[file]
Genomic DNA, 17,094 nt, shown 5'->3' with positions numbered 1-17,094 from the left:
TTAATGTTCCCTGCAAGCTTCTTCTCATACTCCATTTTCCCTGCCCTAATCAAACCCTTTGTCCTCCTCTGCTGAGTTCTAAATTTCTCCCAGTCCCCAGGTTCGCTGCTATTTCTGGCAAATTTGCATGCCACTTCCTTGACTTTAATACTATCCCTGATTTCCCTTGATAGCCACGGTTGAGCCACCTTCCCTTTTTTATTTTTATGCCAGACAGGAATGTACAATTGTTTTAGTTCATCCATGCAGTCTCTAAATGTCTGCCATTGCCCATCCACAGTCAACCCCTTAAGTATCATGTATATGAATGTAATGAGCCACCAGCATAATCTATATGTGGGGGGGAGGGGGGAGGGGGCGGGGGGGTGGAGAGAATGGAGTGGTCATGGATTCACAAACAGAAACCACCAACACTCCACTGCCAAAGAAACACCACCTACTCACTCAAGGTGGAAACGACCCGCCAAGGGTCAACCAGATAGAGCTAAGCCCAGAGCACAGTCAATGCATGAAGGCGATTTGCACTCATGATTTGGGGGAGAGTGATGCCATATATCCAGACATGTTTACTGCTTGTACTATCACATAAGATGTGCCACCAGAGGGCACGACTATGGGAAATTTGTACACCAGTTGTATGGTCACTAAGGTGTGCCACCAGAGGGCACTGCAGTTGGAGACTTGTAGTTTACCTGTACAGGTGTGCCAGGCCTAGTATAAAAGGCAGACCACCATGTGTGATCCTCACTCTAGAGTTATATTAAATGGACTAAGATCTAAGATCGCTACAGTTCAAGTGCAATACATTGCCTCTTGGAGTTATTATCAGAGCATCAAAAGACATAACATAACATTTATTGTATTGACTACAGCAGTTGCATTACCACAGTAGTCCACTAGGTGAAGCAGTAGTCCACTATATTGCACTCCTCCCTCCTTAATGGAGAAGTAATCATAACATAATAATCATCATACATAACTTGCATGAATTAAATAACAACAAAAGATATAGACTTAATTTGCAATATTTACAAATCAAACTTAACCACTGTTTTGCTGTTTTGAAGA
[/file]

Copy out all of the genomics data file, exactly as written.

Genomic DNA, 17,094 nt, shown 5'->3' with positions numbered 1-17,094 from the left:
TTAATGTTCCCTGCAAGCTTCTTCTCATACTCCATTTTCCCTGCCCTAATCAAACCCTTTGTCCTCCTCTGCTGAGTTCTAAATTTCTCCCAGTCCCCAGGTTCGCTGCTATTTCTGGCAAATTTGCATGCCACTTCCTTGACTTTAATACTATCCCTGATTTCCCTTGATAGCCACGGTTGAGCCACCTTCCCTTTTTTATTTTTATGCCAGACAGGAATGTACAATTGTTTTAGTTCATCCATGCAGTCTCTAAATGTCTGCCATTGCCCATCCACAGTCAACCCCTTAAGTATCATGTATATGAATGTAATGAGCCACCAGCATAATCTATATGTGGGGGGGAGGGGGGAGGGGGCGGGGGGGTGGAGAGAATGGAGTGGTCATGGATTCACAAACAGAAACCACCAACACTCCACTGCCAAAGAAACACCACCTACTCACTCAAGGTGGAAACGACCCGCCAAGGGTCAACCAGATAGAGCTAAGCCCAGAGCACAGTCAATGCATGAAGGCGATTTGCACTCATGATTTGGGGGAGAGTGATGCCATATATCCAGACATGTTTACTGCTTGTACTATCACATAAGATGTGCCACCAGAGGGCACGACTATGGGAAATTTGTACACCAGTTGTATGGTCACTAAGGTGTGCCACCAGAGGGCACTGCAGTTGGAGACTTGTAGTTTACCTGTACAGGTGTGCCAGGCCTAGTATAAAAGGCAGACCACCATGTGTGATCCTCACTCTAGAGTTATATTAAATGGACTAAGATCTAAGATCGCTACAGTTCAAGTGCAATACATTGCCTCTTGGAGTTATTATCAGAGCATCAAAAGACATAACATAACATTTATTGTATTGACTACAGCAGTTGCATTACCACAGTAGTCCACTAGGTGAAGCAGTAGTCCACTATATTGCACTCCTCCCTCCTTAATGGAGAAGTAATCATAACATAATAATCATCATACATAACTTGCATGAATTAAATAACAACAAAAGATATAGACTTAATTTGCAATATTTACAAATCAAACTTAACCACTGTTTTGCTGTTTTGAAGA